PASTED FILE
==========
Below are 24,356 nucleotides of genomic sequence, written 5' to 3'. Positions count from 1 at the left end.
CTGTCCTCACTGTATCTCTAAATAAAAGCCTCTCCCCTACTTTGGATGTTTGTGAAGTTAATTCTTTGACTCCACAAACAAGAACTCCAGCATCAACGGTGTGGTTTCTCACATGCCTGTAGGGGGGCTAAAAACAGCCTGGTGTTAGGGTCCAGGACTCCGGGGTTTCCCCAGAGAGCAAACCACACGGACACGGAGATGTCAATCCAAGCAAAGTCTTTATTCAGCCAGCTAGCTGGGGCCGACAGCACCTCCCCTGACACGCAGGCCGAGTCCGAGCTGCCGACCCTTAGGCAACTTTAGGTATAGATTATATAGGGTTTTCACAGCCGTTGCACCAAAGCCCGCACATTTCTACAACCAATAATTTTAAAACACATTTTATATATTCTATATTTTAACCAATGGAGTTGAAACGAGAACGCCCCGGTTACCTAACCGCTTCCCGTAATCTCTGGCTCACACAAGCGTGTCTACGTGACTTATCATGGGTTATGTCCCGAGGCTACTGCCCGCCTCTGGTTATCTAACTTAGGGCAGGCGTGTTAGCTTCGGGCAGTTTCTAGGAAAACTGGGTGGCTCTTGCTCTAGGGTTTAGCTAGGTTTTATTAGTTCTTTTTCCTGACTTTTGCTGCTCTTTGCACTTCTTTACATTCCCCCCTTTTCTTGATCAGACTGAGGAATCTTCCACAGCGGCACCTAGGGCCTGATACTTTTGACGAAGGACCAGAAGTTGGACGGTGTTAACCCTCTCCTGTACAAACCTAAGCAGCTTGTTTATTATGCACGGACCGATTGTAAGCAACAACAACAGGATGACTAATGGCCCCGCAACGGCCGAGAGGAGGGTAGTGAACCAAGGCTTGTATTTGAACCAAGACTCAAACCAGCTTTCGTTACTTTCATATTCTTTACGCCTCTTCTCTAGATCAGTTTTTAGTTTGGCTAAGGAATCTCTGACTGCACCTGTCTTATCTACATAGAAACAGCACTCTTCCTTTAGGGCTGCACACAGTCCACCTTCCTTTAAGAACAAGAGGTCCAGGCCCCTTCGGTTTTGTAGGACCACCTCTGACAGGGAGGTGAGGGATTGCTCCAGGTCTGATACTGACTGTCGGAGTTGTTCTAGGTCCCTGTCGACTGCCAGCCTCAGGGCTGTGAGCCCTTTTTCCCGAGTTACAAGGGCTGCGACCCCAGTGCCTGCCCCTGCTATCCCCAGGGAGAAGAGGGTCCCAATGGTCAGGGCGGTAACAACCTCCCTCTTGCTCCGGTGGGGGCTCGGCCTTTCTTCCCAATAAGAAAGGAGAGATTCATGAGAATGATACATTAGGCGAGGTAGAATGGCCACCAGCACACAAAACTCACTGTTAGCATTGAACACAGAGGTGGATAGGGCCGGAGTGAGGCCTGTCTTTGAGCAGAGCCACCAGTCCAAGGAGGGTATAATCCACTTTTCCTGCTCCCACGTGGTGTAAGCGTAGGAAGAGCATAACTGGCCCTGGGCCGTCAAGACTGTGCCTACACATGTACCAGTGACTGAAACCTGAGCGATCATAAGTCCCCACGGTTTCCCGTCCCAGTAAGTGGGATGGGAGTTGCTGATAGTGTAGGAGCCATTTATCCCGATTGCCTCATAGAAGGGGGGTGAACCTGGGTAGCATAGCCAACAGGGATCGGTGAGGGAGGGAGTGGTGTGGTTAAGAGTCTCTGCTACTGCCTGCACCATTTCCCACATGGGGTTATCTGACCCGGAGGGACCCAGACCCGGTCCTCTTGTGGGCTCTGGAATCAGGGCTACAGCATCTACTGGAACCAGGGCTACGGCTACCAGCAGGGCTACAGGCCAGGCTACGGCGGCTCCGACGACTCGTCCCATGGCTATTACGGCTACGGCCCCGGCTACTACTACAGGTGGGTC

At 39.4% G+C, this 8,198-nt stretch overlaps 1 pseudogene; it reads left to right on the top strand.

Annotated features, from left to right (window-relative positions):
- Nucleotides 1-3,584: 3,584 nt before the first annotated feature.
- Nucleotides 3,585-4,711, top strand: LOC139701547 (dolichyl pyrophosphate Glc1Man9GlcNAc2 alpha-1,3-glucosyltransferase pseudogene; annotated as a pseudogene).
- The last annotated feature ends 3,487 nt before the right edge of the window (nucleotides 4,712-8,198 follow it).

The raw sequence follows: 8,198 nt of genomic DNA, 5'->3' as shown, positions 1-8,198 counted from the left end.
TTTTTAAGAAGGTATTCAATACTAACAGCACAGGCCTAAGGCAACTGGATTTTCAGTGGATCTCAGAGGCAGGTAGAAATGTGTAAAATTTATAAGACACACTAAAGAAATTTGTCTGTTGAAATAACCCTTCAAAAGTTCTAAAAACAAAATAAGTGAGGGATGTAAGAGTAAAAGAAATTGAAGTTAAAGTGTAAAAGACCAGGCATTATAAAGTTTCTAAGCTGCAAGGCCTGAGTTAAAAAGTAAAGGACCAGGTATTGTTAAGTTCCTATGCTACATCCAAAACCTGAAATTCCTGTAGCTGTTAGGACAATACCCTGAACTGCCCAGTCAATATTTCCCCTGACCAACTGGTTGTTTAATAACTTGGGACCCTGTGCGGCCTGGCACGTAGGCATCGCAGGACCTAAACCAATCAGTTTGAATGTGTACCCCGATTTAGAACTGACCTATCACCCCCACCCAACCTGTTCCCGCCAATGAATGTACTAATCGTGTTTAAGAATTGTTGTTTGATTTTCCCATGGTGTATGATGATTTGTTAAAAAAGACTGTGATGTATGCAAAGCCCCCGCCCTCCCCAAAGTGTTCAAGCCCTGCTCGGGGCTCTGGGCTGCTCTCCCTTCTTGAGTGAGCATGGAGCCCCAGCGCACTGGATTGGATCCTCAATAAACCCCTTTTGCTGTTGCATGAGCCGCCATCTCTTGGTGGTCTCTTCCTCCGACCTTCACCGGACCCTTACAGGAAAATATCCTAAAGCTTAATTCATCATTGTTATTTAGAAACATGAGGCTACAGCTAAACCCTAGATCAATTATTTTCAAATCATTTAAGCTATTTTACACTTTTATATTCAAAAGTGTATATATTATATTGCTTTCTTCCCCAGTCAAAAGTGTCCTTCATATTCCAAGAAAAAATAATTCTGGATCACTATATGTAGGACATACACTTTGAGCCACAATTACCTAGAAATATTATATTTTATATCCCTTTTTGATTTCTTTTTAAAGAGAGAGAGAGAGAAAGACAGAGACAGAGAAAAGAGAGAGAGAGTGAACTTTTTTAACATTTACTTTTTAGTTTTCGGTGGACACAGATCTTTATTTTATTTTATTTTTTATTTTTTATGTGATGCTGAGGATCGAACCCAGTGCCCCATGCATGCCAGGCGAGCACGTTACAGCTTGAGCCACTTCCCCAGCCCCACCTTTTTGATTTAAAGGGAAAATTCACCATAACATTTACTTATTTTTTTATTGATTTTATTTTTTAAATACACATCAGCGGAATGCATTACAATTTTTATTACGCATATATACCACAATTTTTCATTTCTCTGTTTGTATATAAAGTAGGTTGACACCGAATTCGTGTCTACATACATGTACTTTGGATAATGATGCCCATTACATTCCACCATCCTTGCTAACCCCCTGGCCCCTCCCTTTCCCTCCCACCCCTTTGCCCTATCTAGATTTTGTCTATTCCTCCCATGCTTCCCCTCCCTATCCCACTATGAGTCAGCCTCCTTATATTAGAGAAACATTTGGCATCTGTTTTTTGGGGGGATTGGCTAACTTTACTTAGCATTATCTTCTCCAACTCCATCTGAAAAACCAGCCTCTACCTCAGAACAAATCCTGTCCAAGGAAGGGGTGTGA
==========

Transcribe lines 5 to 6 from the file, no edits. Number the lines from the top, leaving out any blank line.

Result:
- Nucleotides 1-3,584: 3,584 nt before the first annotated feature.
- Nucleotides 3,585-4,711, top strand: LOC139701547 (dolichyl pyrophosphate Glc1Man9GlcNAc2 alpha-1,3-glucosyltransferase pseudogene; annotated as a pseudogene).